The story of Lohri celebration started somewhere back during the Indus Valley Civilization. In different parts of India people have different stories of Lohri celebration but basically it is celebrated as a festival of harvest! Lohri celebrates the zeal of welcoming spring and bidding warm farewell to the winter season. The whole family gather together on the evening of Lohri and lit Bonfires and sing & dance around the fire in enthusiasm. This is basically a celebration of the state of Punjab; nevertheless people from Haryana, Himachal and Delhi also celebrate this festival with utmost joy.
In different parts of India, this festival is celebrated with different name: whereas in North-India it is called as Lohri, in Tamil-Nadu it is celebrated with the name Pongal, in the state of Bengal it is called Makar Sankranti, in Assam it is called Magha Bihu and is called Tai Pongal in Kerala. Various interesting stories are associated with Lohri, read through the article to know the history of the festival:
The story of Lohri is associated with a Rajput tribe known as Bhatti who was there during the reign of Akbar in the parts of Gujarat, Rajasthan and Punjab. It is said that the king Dulla Bhatia, the king of Pindi Bhattian revolted against the Mughal king. Consequently the Mughal king sentenced Dulla Bhatia to death. The Mirasis tribe, who are known to be street singers, trace the history of Lohri. The Mirasis tribe also say that one of their scions was Maharaja Ranjit Singh.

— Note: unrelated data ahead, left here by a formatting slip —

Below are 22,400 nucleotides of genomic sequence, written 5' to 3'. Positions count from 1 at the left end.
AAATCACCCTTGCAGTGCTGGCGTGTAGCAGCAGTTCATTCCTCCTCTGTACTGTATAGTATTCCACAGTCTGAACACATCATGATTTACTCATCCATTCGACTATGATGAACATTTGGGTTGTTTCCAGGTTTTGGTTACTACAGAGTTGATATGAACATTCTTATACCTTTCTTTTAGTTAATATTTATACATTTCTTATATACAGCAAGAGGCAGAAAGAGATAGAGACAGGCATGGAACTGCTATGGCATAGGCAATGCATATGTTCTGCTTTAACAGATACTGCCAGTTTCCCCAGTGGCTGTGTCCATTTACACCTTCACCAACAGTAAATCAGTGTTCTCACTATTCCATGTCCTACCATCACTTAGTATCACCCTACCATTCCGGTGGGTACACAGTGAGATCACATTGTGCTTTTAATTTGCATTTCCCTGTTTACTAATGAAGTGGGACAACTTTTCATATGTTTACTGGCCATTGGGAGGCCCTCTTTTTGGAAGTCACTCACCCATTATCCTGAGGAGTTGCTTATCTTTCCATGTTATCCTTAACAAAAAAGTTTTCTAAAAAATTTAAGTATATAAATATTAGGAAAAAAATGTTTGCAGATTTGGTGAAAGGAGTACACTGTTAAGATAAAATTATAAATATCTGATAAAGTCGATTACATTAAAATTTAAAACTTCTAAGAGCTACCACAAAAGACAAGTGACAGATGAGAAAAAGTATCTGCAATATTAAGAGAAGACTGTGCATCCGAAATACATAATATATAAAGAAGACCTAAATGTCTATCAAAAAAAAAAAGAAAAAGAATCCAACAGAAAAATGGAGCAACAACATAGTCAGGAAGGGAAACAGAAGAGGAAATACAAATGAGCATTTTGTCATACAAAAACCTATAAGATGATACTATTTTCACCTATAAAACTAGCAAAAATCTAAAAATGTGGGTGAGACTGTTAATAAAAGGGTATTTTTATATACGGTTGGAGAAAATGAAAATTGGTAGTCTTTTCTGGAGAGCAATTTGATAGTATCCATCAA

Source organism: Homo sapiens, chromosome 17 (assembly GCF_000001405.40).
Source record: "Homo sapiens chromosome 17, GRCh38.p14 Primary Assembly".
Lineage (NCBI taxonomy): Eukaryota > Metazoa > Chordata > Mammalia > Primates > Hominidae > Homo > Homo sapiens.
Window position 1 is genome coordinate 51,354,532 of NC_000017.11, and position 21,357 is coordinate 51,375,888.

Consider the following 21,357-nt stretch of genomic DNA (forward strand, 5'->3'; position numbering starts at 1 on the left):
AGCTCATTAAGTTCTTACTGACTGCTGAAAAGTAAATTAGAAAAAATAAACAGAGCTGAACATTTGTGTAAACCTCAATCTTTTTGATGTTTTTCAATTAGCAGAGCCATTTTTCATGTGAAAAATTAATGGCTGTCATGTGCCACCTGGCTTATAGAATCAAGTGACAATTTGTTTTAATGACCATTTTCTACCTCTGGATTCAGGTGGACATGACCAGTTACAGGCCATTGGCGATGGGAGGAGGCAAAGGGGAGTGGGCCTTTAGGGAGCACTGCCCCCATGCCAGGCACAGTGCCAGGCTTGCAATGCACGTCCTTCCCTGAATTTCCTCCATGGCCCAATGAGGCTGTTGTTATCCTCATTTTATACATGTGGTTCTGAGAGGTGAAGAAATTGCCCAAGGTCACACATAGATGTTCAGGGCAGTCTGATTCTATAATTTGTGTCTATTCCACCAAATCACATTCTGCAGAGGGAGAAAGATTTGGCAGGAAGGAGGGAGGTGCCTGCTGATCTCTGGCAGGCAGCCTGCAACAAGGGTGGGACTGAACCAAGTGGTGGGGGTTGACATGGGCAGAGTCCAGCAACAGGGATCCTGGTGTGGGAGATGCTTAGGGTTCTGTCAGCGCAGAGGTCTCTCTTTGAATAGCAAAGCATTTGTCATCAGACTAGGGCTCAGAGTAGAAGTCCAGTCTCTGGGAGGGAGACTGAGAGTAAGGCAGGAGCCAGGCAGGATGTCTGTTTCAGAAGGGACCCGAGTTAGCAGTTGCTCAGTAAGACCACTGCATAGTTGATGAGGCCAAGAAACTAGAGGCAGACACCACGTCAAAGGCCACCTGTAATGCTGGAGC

Dulla Bhatia was said to be the favourite of the poor as he used to invade the rich and help the downtrodden. People also know him as the Punjabi version of Robin Hood who was loved by the tribal people for his acts of generosity. A story is known that, once he rescued a girl from kidnapper and adopted her. Every year on the occasion of lohri he is remembered for his great work. Children sing songs of Dulla Bhatti and move from door to door. The song which is sung by the children mean that on the marriage of his daughter Dulla gave her a packet of Sugar.
Lohri is the time when people show their gratification to God Sun and fire, by offering Puja. During this time, the sun start moving from the zodiac sign Capricorn towards the North which people refer to as sun going into the Uttarayan, an astrological term. It is believed that from this day the ferocity if the winter decreases and warmness starts coming to earth. The biting cold of the month of January is warded off by lighting bonfire.
The fire is associated with the celebration of Lohri to enhance health and life and it acts as an emblem of regeneration and transformation. Fire symbolises Sun, creating a feeling of light at one hand and gold on the other side. People believe that fire has the potency to bring life to the cornfield and is a symbolic of the well being of animals and the mankind. People treat fire as their deity and is venerated and sanctified because fire is considered as a symbol of spiritual strength and energy. People eat and distribute chirva, popcorn, peanuts, gajak, sweets and ladoo on this day!